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From Eyesore to Opportunity: Adapting an Older Building for a New Use
By Dave Clark

It is inevitable that structures will age and outgrow their original intended function. With changes in technology and lifestyle, construction design is constantly updated to meet modern demands and older structures are left in the wake of change. Those sensitive to history may prefer to restore older structures to their former glory, however, associated costs often make this plan unrealistic. An alternate concept is adaptive reuse – a process of retrofitting buildings for new uses, which allows structures to retain their historic integrity, while providing for the occupants’ modern needs.

In the pursuit of sustainable development, communities have much to gain from adaptively reusing buildings. Bypassing the wasteful process of demolition and reconstruction alone sells the environmental benefits of adaptive reuse. Environmental benefits, combined with energy savings and the social advantage of recycling a valued heritage place make adaptive reuse an essential component of sustainable development. Historic buildings give us a glimpse of our past, while lending character and serving a new practical purpose in our modern communities. An old factory may become an apartment complex, a run-down church may find new life as a condominium building, or an old office building may be transformed into a vibrant retail facility. In many ways, an adaptive reuse project can invigorate a community by meeting the changing needs of the population.

A Case for Reuse
In today’s economy, does retrofitting an older building really make sense when compared to building new? Quite simply, it depends. There are many considerations. While a restoration or preservation project involves restoring a building to its original state, adaptive reuse actually changes the intent of a structure to meet the modern user’s needs. 

Still, some adaptive reuse projects do include restoration of the building’s facade or parts of the interior to look as it did in times past. Older buildings often put a focus on aesthetics that modern buildings simply cannot afford. Built when skilled labor was cheap, these structures often boast a higher attention to detail than those built today. Architectural elements include sculpted stone, columns and capitals, elaborate masonry, vaulted ceilings and carved wood –` all of which can be prohibitively expensive today. Adaptive reuse of such buildings allows for a building to retain much of its character and aesthetics by incorporating these elements into the new framework.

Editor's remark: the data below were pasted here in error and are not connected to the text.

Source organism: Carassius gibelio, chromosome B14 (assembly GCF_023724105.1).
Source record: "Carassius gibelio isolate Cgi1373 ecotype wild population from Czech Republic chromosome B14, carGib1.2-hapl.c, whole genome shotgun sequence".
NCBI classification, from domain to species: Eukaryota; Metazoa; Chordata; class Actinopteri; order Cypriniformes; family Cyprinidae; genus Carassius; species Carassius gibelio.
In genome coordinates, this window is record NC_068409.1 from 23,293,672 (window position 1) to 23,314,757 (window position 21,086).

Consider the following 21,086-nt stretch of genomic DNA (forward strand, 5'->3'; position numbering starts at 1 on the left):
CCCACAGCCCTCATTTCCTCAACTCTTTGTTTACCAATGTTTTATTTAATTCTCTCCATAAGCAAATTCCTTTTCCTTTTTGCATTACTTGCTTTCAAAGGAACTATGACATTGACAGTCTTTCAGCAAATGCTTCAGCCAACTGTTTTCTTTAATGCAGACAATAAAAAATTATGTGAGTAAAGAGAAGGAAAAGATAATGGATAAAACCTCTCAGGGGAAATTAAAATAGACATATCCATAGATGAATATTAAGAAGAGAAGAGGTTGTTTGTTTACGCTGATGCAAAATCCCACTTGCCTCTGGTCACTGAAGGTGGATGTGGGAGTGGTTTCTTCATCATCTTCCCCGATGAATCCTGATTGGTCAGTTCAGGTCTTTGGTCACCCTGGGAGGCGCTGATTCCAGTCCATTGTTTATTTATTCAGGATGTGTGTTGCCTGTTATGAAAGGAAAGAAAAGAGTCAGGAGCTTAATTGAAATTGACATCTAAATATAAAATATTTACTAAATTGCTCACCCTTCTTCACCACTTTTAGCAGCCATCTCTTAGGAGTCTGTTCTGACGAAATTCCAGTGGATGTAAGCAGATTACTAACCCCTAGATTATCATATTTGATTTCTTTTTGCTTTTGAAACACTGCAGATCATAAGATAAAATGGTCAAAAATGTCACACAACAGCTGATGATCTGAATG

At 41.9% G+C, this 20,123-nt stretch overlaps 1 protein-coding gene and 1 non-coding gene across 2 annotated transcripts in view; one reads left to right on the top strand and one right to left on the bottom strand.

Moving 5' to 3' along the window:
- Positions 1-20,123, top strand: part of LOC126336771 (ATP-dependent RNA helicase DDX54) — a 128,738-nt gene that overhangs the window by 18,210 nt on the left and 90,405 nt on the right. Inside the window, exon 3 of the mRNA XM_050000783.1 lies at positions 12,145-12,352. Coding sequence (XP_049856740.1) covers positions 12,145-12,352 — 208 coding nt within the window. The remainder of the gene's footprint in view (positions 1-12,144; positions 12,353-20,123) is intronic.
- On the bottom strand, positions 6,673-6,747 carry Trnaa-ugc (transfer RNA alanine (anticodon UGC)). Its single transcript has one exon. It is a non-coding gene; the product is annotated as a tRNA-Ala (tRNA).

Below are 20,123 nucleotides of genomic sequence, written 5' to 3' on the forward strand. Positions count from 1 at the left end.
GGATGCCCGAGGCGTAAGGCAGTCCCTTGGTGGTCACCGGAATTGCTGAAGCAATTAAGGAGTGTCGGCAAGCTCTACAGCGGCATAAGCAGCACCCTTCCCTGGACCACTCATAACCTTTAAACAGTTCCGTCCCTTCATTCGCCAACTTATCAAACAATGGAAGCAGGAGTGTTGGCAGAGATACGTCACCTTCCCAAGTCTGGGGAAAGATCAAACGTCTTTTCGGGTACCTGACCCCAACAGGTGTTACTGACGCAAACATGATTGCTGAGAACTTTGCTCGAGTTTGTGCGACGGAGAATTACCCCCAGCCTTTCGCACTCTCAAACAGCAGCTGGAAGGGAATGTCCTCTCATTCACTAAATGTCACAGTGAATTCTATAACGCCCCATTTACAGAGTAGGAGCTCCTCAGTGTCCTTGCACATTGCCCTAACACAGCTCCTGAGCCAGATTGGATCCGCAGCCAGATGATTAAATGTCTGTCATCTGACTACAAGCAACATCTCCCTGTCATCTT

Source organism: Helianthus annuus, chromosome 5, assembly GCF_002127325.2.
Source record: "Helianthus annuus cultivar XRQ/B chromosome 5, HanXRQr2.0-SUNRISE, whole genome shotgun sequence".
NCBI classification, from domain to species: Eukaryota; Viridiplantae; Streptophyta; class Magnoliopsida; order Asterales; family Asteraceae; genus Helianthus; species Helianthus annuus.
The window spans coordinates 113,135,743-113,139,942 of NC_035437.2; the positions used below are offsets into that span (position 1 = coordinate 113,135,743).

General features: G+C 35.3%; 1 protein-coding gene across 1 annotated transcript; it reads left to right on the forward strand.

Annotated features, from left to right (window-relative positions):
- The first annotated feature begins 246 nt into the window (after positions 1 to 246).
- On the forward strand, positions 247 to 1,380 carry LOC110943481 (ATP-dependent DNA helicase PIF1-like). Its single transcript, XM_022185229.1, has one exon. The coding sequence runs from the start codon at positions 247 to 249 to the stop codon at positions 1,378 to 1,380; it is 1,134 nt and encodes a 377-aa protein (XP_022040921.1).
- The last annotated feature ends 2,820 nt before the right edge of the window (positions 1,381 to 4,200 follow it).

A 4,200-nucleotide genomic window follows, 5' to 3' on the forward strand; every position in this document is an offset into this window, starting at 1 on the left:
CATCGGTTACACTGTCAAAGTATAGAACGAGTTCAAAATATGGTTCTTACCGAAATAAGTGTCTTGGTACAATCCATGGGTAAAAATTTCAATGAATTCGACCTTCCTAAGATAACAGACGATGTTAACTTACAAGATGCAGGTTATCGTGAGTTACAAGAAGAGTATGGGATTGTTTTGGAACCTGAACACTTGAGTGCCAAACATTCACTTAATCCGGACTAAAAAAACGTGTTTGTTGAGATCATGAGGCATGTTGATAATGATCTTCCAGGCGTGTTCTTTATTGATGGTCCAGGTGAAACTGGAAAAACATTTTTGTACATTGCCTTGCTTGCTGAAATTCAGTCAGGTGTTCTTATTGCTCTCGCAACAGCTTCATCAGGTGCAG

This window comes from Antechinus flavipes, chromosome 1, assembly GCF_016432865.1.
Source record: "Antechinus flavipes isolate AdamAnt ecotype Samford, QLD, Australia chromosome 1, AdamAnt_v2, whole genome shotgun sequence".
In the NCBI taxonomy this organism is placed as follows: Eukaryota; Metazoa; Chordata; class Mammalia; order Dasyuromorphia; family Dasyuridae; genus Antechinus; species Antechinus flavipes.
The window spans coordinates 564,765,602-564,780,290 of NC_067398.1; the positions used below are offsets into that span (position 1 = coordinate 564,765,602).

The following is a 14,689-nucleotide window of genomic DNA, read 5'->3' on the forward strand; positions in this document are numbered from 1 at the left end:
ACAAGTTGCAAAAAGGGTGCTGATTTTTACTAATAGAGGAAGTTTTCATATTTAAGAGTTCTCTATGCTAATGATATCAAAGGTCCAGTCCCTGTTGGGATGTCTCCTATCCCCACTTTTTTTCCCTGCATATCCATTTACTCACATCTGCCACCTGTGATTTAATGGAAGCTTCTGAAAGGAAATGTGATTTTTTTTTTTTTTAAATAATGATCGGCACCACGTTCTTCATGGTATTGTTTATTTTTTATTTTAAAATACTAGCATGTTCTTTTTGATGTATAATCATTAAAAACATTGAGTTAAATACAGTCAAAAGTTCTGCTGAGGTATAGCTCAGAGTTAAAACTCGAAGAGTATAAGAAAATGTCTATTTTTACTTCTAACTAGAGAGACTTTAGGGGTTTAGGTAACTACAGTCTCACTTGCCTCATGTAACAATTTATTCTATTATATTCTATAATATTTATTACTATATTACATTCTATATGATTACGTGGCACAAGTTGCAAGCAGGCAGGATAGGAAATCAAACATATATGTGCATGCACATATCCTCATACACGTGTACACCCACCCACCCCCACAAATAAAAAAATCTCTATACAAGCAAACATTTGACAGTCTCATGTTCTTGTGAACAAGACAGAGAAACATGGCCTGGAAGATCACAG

Many structures become candidates for adaptive reuse simply because of their location. In the U.S., especially in the Northeast and Midwest, loft housing is one prominent example. Former industrial areas such as the meatpacking districts in New York City and Philadelphia are now being transformed into residential neighborhoods through creative adaptive reuse projects. 

The benefits are plentiful. Adapting old buildings for new uses allows for the preservation of history, the ability to bring new life to and maintain the character of a community, and increases the interest in sustainable or green development. Adaptive reuse has proven to be an effective tool in recycling buildings, conserving land and energy, preserving building materials, reducing sprawl, embracing environmental-responsibility, preserving history and serving as a centerpiece for neighborhood redevelopment initiatives. 

The Financial Case
Arguably, the most important factor in the decision to reuse is cost. Whether the owner is private or public, budgets always come into play. As a result, unless the actual goal is historic restoration of a treasured landmark – in which case, the cost of the restoration may very well cost more than a new building – adaptive reuse must be the more cost-effective option or rebuilding will win favor. 

Fortunately, there can be many cost advantages to reusing an older structure, such as lower establishment costs. Further, there is little to no demolition required, land acquisition is often less expensive, and many – if not all – of the required utilities and services are already connected and may only need modernization. Also, there are additional savings in the fact that the structure is already in place (material and their corresponding erection costs have already been accounted for in the structure). 

Another financial benefit of adaptive reuse projects are tax credits if the project is historic in nature. The Federal Historic Rehabilitation Tax Credit Program provides a 20 percent tax credit on applicable structures. Other local tax credits can apply from location to location. 

Regardless of the historic nature of the project, another key consideration early in the process is zoning requirements. Local zoning codes must be researched to ensure the intended use of the structure is permissible. If a zoning change request must be made, it is much easier to address early in the project. Environmental considerations also are crucial to review during this stage. 

The Ideal Candidates
Although examples of successful adaptive reuse projects include industrial facilities, factories, strip malls, schools, churches, offices, hotels, condominiums, grocery stores, big box retailers, theaters and other facilities, not all structures are ideal for reuse. What determines if a project is a fit? While there is no checklist of what makes an ideal candidate, the majority will agree that the most important factor is clearly starting with the overall project goal. After clearly identifying the goals for the space, a cost benefit analysis should be performed. In addition to the obvious budget comparisons between demolition/new construction and restoration, evaluate other intrinsic costs or benefits such as marketability.